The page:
215 Tasting Notes
Chaou Zhou clay teapot, tea to cover the bottom of pot in 2 layers. The dry tea consists of small (5mm and smaller), rolled-up nuggets with bits of stem attached. Very dark green, with rich vegetal scent to match. First infusion at 195F, 1 min, liquor is a buttery yellow with buttery taste to match, and full-mouthed body which lingers on. A floral note which is faint, but being that this is the first infusion, raises my expectations tremendously. Second infusion, 190F, 30 sec, the florality is a little more noticeable, rose and lilac perhaps, with an underlying sweetness like new-mown hay. Third infusion, 200F, 1 min, the tea has unrolled so that the teapot is almost full of leaves. The body and sweetness of this tea are, to me, its most remarkable qualities. Very enjoyable. And speaking of quality, the freshness of this oolong is outstanding, and essential.
First tea I’ve rated using my new system (see profile page). Ratings will be lower from now on. (i had been rating so high on the scale that there was no elbow room left). This Darjeeling has a wonderful, flowery, fruity fragrance with a hint of rosemary. Pleasant astringency and clean finish. 1 rounded tsp per 8 oz water, 3 min & 5 min. Second steep has reduced flavor but retains lovely muscat fragrance and is less astringent. Sometimes when I prefer the 2nd steep, such as with this tea, it may be that I used more tea than necessary to start with. A level tsp might have been better. The dry leaf is very prettily black with touches of gold and white. The wet tea reveals all leaves are broken or cut, colored brown with touches of green and caramel.
Dry leaves are big, thick and really black, but only a slight roasty scent. Weighed the portion because so hard to estimate such a bold, fluffy tea. First steep 3.5 min, the honey and floral are obvious in the scent, and repeated in the flavor. Second steep, 6 min, less malty, but with more body and added caramel and roasted barley sweetness. Third steep, 12 min, used less water and got a decent cup, but added a bit of dark agave syrup to round things out. A very impressive tea. I liked the sweeter, 2nd steep best, with the strong roasted flavor toned down and the caramel notes developed.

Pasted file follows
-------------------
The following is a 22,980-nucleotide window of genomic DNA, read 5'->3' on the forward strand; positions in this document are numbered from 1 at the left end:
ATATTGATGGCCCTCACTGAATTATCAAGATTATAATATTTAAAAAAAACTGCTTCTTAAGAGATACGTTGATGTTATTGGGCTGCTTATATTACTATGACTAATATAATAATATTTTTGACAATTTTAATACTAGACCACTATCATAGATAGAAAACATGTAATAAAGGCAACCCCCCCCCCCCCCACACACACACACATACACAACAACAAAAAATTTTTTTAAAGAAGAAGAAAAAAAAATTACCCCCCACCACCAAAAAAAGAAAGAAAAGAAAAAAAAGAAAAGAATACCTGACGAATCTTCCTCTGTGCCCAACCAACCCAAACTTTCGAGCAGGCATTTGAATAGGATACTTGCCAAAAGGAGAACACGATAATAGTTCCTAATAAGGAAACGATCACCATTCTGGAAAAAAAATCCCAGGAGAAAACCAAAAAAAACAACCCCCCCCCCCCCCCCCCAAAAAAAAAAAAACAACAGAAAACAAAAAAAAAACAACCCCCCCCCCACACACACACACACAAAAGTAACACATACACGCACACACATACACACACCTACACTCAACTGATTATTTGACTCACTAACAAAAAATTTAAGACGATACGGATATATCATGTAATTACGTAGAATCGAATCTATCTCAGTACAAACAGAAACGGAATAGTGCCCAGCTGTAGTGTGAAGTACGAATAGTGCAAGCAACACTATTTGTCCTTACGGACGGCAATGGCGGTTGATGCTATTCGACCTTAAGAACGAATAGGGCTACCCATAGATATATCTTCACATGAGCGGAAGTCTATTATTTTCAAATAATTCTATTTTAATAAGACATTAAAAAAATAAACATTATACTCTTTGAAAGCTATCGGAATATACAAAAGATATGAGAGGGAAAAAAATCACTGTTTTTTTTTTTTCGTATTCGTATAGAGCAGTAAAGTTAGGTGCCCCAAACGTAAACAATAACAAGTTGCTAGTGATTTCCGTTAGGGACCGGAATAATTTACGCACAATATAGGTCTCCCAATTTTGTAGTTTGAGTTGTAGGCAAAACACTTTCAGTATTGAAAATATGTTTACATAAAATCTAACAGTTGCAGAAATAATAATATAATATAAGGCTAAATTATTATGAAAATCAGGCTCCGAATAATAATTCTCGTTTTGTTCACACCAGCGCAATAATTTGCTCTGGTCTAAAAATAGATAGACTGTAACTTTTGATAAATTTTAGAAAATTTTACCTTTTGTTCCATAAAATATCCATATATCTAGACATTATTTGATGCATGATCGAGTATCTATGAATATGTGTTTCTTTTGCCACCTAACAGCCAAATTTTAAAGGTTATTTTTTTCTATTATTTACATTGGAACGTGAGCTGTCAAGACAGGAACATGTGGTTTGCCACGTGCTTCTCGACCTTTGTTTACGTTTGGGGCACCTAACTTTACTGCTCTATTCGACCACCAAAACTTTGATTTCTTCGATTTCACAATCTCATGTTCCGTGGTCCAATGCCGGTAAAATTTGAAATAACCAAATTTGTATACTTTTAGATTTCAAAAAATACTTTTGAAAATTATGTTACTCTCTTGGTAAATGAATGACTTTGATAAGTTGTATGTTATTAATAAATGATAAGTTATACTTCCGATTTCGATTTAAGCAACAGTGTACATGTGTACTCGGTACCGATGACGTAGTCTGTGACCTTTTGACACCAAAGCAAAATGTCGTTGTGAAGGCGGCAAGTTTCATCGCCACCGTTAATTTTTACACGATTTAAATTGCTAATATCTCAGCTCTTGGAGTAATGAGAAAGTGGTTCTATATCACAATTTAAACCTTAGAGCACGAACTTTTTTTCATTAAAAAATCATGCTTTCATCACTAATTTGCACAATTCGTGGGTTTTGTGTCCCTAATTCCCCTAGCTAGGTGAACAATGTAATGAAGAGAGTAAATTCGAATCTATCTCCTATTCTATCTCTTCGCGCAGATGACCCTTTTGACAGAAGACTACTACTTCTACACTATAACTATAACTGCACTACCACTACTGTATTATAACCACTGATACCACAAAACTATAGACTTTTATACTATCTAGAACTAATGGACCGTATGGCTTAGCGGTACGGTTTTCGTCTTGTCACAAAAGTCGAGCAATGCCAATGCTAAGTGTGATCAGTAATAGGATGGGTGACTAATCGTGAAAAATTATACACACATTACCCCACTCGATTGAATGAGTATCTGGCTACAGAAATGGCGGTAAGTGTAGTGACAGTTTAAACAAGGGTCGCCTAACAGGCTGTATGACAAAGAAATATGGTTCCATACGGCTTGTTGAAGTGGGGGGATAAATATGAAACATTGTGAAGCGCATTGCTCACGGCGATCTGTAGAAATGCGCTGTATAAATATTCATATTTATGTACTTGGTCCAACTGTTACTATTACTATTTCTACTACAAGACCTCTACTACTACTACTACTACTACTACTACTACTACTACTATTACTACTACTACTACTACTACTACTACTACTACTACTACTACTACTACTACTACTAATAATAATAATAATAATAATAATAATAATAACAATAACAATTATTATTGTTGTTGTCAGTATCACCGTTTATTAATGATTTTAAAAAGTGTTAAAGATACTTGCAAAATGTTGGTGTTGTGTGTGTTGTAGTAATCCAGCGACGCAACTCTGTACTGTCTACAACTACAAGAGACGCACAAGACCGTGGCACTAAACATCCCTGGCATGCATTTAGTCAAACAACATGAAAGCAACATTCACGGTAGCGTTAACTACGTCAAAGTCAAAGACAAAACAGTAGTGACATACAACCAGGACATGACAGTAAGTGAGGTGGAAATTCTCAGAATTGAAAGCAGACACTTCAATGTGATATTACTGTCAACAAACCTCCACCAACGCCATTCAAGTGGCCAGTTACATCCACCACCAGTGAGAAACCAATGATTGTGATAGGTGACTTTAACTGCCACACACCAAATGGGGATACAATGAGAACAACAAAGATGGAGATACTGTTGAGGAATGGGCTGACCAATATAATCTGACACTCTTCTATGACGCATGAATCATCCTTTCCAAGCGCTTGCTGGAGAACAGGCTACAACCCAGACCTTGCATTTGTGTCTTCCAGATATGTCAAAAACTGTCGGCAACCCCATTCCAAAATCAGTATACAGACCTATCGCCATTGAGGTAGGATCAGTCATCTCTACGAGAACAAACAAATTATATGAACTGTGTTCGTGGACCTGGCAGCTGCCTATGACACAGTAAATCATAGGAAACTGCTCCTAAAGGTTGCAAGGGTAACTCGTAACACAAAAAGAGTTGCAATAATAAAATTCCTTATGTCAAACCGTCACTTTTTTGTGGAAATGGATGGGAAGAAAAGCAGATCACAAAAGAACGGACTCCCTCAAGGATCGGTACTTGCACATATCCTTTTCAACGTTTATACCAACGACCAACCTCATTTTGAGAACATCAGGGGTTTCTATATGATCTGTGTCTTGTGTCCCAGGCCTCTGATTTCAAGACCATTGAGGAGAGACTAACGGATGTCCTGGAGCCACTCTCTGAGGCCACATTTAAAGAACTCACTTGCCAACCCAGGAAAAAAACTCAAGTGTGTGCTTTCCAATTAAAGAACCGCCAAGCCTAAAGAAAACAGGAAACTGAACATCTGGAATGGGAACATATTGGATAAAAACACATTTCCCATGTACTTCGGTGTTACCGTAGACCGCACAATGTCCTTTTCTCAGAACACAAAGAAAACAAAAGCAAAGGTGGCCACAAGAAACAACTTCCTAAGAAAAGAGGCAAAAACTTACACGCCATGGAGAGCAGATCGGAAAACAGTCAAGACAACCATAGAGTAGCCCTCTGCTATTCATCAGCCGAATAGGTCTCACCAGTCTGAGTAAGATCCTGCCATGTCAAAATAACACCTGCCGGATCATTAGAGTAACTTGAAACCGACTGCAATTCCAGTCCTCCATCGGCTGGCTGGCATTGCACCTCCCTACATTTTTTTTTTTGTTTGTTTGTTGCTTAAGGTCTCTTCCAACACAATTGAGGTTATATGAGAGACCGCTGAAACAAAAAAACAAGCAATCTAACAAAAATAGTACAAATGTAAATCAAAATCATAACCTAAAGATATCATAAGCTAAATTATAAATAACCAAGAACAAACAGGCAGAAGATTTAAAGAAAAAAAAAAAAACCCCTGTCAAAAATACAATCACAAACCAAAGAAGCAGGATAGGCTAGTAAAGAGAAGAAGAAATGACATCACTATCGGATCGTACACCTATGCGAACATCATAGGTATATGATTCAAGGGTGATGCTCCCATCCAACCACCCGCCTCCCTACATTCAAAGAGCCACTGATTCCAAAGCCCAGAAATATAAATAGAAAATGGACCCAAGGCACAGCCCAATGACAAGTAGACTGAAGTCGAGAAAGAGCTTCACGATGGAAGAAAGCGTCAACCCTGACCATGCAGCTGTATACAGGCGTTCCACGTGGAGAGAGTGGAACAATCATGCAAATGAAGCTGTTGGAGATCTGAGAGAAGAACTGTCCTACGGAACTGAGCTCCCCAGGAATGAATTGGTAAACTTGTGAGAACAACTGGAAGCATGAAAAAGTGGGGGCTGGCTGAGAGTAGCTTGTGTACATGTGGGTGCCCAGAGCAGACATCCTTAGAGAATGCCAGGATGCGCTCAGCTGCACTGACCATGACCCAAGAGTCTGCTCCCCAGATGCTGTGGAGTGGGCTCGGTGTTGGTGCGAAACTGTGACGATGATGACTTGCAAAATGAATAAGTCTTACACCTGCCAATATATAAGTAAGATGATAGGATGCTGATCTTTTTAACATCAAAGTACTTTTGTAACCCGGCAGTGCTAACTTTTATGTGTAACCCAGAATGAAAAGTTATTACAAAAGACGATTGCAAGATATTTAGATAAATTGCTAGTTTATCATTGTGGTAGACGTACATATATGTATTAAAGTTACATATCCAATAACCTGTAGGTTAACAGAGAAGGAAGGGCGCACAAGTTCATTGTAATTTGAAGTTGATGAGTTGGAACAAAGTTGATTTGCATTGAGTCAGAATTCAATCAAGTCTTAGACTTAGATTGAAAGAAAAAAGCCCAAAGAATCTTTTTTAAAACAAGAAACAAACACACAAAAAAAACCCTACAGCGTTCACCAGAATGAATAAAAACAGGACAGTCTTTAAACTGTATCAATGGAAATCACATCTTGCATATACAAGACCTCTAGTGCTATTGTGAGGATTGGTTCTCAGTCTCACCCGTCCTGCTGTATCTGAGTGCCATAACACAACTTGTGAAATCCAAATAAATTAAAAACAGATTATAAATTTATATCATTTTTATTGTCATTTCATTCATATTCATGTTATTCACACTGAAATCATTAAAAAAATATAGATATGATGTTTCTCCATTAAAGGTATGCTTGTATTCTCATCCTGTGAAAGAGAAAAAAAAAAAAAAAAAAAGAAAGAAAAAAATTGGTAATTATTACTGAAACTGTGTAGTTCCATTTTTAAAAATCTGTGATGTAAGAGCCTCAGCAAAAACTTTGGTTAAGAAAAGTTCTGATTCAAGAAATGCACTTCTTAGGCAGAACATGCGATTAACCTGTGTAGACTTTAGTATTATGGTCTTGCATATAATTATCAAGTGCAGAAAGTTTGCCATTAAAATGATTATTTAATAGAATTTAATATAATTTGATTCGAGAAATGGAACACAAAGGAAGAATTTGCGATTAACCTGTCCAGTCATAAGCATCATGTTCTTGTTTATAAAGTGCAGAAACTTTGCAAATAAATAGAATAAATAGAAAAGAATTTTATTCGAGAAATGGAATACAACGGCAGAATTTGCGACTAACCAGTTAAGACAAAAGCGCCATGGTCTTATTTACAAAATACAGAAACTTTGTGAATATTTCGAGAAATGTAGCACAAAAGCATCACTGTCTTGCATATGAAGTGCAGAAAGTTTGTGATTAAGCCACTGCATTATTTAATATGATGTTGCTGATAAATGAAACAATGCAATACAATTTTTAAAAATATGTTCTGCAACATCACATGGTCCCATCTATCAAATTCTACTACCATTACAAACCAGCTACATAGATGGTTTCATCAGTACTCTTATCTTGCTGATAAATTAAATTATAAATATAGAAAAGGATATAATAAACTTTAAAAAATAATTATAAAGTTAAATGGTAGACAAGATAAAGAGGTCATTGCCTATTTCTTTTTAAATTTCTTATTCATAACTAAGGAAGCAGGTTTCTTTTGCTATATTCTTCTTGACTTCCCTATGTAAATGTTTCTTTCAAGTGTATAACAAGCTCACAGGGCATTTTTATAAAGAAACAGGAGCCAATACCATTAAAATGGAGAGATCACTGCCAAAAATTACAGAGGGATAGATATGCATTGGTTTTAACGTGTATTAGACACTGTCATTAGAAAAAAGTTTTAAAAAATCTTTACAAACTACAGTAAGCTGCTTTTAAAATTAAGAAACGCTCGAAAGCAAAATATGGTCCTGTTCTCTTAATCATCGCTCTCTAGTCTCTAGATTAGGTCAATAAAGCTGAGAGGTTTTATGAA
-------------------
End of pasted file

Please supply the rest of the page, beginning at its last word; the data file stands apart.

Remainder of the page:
This is too much. I’ve steeped this Golden Monkey from Orient Organics four times — each time a great cup of tea. It’s just a wonderful flavor, as described in detail in an earlier note. First steep was just cooled a bit from boiling. The rest were boiling water. The times were 2, 4, 6, and 10 min. The rating had to go up.
This tea shows up on both the green tea and oolong rosters at Stash. That’s because it’s a pouchong (bao zhong), or Bay Jong, as Stash has chosen to Americanize the tea designation. More confusement ….. But anyway, back to the tea.
When I first tasted this tea, several months ago, I didn’t know all that fun stuff. Now, I don’t think that knowing it has changed my taste buds all that much. I do appreciate the pouchong concept more now, since I dislike the astringency and bitterness of green tea so much. Pouchong gives me a lot of green tea flavor possibilities without risking the unwanted elements. A triumph of tea mastery, in my estimation. Does the person who made this tea know it’s being sold as “Bay Jong?” I wonder what she’d say?
Drinking green tea or a really green oolong, I feel all healthful and proud of myself. With this tea, I can do that and like what I’m drinking. The lilac notes were terribly elusive this time. The aging of the tea probably is mostly responsible for the loss, but maybe a change of temperature on the 2nd steep would help. Anyone have a suggestion which way to go — cooler or hotter?
I’m still liking the cup. The artichoke and new-mown hay are still going on. I gave the 3rd steep 9 min at 200F. Result was strong enough, but drier and less interesting.